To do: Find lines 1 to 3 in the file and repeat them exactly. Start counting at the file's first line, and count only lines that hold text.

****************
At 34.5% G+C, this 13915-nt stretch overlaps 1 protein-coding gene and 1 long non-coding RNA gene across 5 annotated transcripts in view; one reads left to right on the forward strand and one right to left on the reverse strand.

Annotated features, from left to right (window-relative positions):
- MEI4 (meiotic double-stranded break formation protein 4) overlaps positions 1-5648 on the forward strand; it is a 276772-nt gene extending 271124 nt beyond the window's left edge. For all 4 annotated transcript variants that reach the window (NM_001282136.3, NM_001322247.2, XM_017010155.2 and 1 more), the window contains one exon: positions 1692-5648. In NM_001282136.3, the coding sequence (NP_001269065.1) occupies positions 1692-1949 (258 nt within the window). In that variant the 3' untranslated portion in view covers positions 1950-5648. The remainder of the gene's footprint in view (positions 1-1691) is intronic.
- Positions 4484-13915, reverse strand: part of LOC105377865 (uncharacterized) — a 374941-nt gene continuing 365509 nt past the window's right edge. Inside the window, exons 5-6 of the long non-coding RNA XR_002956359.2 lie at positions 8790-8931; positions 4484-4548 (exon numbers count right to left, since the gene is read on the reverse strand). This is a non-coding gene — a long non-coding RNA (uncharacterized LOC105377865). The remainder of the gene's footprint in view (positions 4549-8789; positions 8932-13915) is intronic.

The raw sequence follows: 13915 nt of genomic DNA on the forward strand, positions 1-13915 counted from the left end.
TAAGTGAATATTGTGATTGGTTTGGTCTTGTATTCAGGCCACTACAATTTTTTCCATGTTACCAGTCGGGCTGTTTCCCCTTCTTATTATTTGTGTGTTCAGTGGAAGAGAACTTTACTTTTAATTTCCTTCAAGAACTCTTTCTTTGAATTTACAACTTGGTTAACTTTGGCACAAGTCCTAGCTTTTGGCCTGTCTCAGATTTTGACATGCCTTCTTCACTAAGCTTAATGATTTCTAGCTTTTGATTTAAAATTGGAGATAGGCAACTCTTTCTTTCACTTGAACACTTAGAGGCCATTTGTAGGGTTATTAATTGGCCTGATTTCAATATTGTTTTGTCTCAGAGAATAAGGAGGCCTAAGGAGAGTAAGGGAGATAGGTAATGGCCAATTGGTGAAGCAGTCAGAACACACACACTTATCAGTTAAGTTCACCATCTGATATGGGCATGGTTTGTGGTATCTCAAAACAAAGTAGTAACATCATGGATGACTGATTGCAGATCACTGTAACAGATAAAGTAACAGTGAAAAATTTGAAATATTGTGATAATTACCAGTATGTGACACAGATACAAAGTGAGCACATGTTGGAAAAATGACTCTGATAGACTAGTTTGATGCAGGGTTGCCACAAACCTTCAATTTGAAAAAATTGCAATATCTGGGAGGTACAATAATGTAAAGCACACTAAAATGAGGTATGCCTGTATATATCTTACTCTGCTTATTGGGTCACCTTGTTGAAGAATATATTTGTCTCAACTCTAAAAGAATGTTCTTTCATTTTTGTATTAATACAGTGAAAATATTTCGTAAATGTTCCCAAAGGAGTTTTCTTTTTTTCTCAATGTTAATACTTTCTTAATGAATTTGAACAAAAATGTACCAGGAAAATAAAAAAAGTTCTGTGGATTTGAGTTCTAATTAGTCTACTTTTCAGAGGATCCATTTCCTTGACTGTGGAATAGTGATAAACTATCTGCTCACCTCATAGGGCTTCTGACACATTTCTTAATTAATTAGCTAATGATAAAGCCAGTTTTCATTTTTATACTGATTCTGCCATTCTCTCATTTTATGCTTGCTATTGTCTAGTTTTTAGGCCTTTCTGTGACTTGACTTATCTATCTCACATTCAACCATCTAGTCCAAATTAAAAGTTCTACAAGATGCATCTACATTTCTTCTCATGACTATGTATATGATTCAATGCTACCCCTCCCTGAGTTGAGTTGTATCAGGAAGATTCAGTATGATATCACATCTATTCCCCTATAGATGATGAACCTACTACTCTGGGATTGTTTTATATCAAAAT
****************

At 34.5% G+C, this 13915-nt stretch overlaps 1 protein-coding gene and 1 long non-coding RNA gene across 5 annotated transcripts in view; one reads left to right on the forward strand and one right to left on the reverse strand.

Annotated features, from left to right (window-relative positions):
- MEI4 (meiotic double-stranded break formation protein 4) overlaps positions 1-5648 on the forward strand; it is a 276772-nt gene extending 271124 nt beyond the window's left edge. For all 4 annotated transcript variants that reach the window (NM_001282136.3, NM_001322247.2, XM_017010155.2 and 1 more), the window contains one exon: positions 1692-5648. In NM_001282136.3, the coding sequence (NP_001269065.1) occupies positions 1692-1949 (258 nt within the window). In that variant the 3' untranslated portion in view covers positions 1950-5648. The remainder of the gene's footprint in view (positions 1-1691) is intronic.